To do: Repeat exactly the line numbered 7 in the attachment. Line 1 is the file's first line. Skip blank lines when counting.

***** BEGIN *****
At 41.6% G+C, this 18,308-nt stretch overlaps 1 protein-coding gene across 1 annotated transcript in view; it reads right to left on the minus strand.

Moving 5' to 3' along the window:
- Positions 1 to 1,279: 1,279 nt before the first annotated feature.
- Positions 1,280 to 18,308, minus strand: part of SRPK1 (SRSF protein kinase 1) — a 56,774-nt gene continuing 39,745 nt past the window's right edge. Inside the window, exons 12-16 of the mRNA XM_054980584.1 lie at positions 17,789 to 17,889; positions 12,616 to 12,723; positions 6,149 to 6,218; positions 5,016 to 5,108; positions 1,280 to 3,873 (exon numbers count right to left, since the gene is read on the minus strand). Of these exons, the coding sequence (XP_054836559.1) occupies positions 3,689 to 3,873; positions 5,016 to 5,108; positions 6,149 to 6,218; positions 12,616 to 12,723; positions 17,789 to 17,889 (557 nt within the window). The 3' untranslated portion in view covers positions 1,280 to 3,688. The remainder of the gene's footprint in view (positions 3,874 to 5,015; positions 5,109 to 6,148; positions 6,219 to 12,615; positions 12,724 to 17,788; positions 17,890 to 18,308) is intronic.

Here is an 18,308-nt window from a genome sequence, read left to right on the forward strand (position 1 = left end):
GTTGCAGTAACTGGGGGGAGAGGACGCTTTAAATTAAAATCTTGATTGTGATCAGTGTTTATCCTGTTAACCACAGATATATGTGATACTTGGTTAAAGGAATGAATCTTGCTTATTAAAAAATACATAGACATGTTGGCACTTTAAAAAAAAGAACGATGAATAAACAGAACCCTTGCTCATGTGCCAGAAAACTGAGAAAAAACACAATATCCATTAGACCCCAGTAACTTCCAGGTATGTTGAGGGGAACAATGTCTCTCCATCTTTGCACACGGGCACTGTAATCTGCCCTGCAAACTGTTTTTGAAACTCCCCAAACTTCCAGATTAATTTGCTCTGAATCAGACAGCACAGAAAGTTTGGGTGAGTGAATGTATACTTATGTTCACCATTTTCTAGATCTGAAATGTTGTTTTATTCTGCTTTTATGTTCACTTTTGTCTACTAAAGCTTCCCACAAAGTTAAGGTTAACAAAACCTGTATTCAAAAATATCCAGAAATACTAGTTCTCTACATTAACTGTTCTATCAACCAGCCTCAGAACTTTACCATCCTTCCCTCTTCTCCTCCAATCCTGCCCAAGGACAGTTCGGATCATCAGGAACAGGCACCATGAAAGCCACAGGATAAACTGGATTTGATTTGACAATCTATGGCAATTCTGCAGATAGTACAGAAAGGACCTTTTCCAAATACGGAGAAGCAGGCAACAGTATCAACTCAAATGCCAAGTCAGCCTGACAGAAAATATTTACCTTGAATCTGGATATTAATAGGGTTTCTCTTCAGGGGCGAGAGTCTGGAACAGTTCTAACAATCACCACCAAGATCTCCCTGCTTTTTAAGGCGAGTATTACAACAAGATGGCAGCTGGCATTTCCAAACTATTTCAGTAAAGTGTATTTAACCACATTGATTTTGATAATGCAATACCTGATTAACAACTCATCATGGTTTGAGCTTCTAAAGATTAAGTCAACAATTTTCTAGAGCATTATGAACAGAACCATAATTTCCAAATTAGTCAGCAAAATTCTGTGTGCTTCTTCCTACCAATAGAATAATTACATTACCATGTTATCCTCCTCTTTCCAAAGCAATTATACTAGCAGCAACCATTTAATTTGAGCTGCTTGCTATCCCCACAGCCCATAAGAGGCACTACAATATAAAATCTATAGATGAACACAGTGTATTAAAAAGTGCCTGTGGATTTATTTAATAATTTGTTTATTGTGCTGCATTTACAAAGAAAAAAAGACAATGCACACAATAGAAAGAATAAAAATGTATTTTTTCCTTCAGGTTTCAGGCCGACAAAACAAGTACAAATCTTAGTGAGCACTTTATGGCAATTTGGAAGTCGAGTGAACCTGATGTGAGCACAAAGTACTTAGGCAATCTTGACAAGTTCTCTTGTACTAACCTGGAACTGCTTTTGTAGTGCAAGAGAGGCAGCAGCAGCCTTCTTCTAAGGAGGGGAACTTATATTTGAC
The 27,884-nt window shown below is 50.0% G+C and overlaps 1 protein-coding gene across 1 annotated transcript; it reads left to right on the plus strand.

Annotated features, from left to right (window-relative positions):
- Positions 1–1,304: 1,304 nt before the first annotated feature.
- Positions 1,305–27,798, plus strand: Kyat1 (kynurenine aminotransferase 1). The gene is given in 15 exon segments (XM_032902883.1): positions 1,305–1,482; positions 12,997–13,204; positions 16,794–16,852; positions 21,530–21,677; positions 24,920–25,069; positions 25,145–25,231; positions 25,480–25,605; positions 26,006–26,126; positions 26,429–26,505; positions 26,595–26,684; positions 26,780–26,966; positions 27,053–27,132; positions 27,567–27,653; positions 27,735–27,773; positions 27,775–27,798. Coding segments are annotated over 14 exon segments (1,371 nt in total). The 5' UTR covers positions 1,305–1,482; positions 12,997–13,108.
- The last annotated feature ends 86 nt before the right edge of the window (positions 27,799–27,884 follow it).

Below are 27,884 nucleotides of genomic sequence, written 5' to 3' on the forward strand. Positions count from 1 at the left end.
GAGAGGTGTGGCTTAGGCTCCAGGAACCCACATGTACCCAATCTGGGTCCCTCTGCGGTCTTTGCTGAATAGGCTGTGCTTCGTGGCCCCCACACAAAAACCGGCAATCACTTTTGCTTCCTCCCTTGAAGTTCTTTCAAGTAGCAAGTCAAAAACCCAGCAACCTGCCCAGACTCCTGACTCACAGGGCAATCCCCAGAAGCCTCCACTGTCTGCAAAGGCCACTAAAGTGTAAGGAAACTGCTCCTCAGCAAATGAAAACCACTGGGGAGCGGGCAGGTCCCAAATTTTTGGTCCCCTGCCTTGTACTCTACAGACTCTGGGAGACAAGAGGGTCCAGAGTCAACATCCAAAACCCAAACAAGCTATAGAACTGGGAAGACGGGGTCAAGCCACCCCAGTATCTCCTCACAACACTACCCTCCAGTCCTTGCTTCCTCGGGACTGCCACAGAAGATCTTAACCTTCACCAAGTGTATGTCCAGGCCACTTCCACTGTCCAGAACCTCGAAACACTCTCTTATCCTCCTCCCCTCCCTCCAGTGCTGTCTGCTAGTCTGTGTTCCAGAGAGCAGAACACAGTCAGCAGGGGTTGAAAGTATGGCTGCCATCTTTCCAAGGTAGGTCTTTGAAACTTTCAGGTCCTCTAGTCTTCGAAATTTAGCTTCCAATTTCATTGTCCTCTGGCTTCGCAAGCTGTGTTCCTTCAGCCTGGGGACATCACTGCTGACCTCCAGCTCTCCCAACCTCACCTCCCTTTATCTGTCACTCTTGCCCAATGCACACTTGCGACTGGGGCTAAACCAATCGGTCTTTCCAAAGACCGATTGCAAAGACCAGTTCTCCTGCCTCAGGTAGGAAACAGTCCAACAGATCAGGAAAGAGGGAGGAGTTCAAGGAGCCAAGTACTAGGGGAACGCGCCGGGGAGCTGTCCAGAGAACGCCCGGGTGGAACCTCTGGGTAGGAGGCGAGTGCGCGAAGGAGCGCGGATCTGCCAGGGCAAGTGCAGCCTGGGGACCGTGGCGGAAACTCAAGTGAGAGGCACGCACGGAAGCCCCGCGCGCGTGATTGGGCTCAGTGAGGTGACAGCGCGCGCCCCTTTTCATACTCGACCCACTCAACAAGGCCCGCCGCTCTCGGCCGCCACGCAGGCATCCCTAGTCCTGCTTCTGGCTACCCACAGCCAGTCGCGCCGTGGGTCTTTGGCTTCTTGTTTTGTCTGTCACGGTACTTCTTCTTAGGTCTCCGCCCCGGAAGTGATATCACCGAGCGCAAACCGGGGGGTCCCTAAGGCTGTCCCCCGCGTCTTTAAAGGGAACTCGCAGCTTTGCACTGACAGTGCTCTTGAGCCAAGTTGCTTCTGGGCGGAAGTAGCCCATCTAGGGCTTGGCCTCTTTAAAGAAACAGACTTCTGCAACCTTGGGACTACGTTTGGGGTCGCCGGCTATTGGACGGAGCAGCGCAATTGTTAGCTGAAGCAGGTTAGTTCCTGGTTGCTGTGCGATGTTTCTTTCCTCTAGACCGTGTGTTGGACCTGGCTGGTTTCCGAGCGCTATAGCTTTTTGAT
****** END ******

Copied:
The 27,884-nt window shown below is 50.0% G+C and overlaps 1 protein-coding gene across 1 annotated transcript; it reads left to right on the plus strand.